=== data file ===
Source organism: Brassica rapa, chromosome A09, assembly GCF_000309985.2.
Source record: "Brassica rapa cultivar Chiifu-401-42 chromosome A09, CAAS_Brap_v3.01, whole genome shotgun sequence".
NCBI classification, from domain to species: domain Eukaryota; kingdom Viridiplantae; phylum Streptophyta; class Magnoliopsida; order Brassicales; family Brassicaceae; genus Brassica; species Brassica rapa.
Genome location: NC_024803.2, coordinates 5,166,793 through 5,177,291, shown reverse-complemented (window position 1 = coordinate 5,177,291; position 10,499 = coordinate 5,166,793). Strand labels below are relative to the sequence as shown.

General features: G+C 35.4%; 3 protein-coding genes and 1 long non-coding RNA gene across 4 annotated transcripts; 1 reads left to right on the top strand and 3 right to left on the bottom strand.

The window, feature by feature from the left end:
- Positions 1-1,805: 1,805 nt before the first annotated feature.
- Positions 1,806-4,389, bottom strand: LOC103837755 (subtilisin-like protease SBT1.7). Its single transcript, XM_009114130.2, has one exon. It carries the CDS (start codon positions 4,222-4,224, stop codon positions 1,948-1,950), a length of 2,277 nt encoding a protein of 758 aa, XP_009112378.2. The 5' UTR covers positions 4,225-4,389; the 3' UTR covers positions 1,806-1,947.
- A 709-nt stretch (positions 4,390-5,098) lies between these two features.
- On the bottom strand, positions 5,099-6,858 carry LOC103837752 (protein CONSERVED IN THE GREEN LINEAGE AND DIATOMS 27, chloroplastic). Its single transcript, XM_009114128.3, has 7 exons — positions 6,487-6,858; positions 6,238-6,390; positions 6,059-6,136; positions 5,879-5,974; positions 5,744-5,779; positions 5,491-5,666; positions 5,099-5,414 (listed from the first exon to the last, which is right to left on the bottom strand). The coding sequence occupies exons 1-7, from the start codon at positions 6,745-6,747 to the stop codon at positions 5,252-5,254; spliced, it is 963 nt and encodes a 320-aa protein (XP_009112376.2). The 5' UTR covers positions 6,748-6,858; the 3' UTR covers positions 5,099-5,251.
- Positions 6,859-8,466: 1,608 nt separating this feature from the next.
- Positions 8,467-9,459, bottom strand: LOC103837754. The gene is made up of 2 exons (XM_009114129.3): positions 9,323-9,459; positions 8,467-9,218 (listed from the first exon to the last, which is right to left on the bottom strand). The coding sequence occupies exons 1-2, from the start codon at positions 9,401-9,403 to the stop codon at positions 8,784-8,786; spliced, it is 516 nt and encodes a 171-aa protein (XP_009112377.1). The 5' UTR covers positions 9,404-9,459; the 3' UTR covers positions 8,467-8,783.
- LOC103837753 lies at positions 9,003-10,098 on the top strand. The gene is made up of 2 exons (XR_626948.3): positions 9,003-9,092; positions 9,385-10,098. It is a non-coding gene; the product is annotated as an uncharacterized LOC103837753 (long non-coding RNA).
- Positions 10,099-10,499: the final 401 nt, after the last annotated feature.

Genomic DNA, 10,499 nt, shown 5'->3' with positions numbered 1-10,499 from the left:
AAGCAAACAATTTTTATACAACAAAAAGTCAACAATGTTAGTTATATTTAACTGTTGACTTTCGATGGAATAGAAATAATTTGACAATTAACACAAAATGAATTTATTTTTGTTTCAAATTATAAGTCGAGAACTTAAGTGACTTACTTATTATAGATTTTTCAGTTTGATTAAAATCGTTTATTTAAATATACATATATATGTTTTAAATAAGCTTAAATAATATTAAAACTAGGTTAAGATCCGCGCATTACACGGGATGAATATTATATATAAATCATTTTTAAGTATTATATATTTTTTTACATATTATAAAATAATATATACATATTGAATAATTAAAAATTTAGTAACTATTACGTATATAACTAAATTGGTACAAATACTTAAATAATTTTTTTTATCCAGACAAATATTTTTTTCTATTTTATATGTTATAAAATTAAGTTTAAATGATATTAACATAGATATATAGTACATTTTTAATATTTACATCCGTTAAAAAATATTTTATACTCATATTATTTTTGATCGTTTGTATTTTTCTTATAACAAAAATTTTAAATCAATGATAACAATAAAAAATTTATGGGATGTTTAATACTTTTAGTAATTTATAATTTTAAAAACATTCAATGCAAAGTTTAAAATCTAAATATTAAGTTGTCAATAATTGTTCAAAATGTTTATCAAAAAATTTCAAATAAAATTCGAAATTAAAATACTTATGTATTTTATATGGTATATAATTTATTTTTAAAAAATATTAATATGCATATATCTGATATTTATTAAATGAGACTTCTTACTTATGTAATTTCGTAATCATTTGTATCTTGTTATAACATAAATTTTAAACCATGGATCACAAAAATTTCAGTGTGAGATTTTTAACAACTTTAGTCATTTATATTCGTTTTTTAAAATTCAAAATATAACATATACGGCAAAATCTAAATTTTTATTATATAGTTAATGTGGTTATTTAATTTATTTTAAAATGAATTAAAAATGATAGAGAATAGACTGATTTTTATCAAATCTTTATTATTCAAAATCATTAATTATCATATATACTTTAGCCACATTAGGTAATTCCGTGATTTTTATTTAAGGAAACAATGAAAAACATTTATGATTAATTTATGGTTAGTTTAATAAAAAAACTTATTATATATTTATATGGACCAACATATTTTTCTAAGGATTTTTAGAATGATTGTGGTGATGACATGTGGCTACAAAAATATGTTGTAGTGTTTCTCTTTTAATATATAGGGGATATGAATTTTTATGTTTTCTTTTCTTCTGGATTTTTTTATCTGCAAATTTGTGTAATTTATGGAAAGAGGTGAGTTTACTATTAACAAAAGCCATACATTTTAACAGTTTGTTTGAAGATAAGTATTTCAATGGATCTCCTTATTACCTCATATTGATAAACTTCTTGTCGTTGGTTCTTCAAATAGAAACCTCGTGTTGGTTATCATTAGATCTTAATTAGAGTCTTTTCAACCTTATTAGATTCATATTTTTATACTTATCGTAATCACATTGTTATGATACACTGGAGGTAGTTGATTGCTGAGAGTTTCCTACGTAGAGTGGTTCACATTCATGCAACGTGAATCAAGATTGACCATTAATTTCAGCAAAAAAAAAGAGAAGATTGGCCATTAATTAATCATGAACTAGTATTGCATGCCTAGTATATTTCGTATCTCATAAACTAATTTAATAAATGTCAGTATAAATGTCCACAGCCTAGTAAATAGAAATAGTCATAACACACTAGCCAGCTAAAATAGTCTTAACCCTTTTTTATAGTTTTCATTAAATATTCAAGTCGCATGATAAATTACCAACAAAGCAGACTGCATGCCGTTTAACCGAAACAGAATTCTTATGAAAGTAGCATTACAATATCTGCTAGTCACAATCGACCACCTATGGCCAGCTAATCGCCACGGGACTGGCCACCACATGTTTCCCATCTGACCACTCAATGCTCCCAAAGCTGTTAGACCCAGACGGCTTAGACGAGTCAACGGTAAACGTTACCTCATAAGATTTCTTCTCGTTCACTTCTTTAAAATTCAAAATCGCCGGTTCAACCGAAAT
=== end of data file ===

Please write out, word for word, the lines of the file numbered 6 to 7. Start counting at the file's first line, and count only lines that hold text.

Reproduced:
The window, feature by feature from the left end:
- Positions 1-1,805: 1,805 nt before the first annotated feature.